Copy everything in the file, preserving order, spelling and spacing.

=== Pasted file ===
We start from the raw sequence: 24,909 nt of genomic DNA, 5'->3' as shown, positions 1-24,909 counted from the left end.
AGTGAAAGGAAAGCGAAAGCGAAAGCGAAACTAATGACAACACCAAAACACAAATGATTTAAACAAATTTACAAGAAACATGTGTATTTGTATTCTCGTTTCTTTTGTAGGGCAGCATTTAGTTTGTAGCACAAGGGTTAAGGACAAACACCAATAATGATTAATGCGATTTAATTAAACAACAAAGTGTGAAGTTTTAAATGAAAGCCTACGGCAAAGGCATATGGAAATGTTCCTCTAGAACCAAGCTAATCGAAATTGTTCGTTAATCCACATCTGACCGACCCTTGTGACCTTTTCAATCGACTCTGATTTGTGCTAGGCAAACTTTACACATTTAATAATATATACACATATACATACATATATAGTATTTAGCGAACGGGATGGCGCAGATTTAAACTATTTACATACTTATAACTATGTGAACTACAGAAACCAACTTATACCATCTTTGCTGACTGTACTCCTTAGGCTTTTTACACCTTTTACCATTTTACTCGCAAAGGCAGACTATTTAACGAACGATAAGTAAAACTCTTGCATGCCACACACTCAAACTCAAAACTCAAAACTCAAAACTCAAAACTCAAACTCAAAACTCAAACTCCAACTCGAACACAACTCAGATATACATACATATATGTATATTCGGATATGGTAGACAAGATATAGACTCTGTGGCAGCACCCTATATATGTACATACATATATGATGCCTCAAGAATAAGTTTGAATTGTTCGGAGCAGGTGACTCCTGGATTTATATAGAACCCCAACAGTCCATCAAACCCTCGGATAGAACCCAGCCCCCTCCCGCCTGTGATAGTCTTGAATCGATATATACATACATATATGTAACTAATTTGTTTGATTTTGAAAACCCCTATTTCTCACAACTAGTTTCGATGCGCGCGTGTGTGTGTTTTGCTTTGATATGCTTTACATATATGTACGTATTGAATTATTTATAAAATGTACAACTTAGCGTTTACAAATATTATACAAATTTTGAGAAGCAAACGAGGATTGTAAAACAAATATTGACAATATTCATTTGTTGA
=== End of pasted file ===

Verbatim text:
We start from the raw sequence: 24,909 nt of genomic DNA, 5'->3' as shown, positions 1-24,909 counted from the left end.
AGTGAAAGGAAAGCGAAAGCGAAAGCGAAACTAATGACAACACCAAAACACAAATGATTTAAACAAATTTACAAGAAACATGTGTATTTGTATTCTCGTTTCTTTTGTAGGGCAGCATTTAGTTTGTAGCACAAGGGTTAAGGACAAACACCAATAATGATTAATGCGATTTAATTAAACAACAAAGTGTGAAGTTTTAAATGAAAGCCTACGGCAAAGGCATATGGAAATGTTCCTCTAGAACCAAGCTAATCGAAATTGTTCGTTAATCCACATCTGACCGACCCTTGTGACCTTTTCAATCGACTCTGATTTGTGCTAGGCAAACTTTACACATTTAATAATATATACACATATACATACATATATAGTATTTAGCGAACGGGATGGCGCAGATTTAAACTATTTACATACTTATAACTATGTGAACTACAGAAACCAACTTATACCATCTTTGCTGACTGTACTCCTTAGGCTTTTTACACCTTTTACCATTTTACTCGCAAAGGCAGACTATTTAACGAACGATAAGTAAAACTCTTGCATGCCACACACTCAAACTCAAAACTCAAAACTCAAAACTCAAAACTCAAACTCAAAACTCAAACTCCAACTCGAACACAACTCAGATATACATACATATATGTATATTCGGATATGGTAGACAAGATATAGACTCTGTGGCAGCACCCTATATATGTACATACATATATGATGCCTCAAGAATAAGTTTGAATTGTTCGGAGCAGGTGACTCCTGGATTTATATAGAACCCCAACAGTCCATCAAACCCTCGGATAGAACCCAGCCCCCTCCCGCCTGTGATAGTCTTGAATCGATATATACATACATATATGTAACTAATTTGTTTGATTTTGAAAACCCCTATTTCTCACAACTAGTTTCGATGCGCGCGTGTGTGTGTTTTGCTTTGATATGCTTTACATATATGTACGTATTGAATTATTTATAAAATGTACAACTTAGCGTTTACAAATATTATACAAATTTTGAGAAGCAAACGAGGATTGTAAAACAAATATTGACAATATTCATTTGTTGA